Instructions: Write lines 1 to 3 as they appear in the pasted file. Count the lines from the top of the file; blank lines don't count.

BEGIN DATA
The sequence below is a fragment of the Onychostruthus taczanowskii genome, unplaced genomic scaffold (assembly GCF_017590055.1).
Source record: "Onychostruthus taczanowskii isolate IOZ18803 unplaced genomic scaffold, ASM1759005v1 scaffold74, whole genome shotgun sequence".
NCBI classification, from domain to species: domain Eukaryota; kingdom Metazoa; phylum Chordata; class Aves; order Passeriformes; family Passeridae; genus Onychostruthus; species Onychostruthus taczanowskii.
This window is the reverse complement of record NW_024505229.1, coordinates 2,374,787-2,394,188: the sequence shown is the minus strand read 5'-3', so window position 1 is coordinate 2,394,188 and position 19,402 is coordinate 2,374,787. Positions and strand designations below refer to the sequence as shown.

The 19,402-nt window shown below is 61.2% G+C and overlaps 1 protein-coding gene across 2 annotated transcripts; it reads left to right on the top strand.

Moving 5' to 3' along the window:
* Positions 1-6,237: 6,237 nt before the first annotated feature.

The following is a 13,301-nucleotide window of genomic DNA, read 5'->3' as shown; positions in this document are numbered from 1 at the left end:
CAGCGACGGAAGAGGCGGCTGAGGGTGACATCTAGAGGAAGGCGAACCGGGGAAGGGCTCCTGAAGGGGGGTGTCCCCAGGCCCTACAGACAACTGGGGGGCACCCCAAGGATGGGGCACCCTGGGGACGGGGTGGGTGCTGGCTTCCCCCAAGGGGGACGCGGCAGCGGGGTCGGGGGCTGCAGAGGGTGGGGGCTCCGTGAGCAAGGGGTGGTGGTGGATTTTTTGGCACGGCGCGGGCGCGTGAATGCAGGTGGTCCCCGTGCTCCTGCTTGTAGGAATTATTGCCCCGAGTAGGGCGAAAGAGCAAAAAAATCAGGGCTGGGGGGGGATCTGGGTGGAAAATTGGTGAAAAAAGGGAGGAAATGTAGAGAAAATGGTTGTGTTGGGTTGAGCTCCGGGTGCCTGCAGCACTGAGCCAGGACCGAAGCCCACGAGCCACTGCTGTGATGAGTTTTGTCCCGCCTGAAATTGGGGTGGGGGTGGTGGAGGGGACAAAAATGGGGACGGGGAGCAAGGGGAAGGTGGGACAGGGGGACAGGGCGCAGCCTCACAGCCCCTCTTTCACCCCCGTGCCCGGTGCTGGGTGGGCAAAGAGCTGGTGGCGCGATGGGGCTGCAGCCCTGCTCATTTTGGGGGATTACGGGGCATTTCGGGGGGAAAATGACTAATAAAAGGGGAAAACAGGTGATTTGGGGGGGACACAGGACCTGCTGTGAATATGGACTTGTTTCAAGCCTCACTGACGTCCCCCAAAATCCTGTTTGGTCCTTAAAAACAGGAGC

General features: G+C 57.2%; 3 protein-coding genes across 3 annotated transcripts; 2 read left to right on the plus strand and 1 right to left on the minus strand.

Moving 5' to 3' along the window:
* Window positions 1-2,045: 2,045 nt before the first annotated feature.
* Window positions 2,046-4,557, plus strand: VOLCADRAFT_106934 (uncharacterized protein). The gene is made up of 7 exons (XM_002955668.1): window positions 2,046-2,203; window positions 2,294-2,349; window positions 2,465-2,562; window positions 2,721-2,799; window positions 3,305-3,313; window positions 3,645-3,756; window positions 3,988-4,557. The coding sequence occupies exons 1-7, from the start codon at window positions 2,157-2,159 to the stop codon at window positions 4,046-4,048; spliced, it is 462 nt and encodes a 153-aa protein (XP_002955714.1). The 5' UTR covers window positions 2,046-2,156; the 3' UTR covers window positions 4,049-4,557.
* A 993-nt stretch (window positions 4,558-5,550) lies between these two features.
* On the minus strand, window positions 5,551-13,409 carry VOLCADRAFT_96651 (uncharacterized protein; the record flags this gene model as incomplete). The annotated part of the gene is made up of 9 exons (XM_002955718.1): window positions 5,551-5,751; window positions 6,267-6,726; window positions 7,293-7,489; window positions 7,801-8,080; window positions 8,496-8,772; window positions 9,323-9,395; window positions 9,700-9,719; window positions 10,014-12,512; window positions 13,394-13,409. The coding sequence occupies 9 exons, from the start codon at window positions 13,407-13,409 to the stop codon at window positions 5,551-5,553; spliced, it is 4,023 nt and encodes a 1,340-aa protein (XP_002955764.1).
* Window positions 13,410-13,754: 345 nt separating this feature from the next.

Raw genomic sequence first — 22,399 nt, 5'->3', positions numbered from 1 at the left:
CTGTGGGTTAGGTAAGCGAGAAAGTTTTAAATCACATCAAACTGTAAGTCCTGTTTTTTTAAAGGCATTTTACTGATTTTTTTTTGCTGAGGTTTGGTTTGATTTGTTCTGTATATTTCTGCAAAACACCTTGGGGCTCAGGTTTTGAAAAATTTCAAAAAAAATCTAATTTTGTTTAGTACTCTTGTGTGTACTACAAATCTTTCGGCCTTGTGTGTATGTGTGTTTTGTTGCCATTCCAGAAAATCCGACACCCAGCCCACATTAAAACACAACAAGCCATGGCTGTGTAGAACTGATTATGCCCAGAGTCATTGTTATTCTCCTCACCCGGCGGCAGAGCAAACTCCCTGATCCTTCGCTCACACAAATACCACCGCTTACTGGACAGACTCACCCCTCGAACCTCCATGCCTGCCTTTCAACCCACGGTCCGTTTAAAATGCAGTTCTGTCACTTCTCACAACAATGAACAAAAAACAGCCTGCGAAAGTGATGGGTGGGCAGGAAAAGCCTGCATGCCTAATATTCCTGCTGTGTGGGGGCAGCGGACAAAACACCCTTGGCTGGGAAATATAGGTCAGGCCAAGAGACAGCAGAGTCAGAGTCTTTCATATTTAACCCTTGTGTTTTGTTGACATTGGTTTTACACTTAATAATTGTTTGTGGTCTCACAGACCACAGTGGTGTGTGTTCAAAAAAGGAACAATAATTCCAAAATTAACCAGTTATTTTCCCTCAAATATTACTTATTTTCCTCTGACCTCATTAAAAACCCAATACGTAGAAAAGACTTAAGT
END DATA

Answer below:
The sequence below is a fragment of the Onychostruthus taczanowskii genome, unplaced genomic scaffold (assembly GCF_017590055.1).
Source record: "Onychostruthus taczanowskii isolate IOZ18803 unplaced genomic scaffold, ASM1759005v1 scaffold74, whole genome shotgun sequence".
NCBI classification, from domain to species: domain Eukaryota; kingdom Metazoa; phylum Chordata; class Aves; order Passeriformes; family Passeridae; genus Onychostruthus; species Onychostruthus taczanowskii.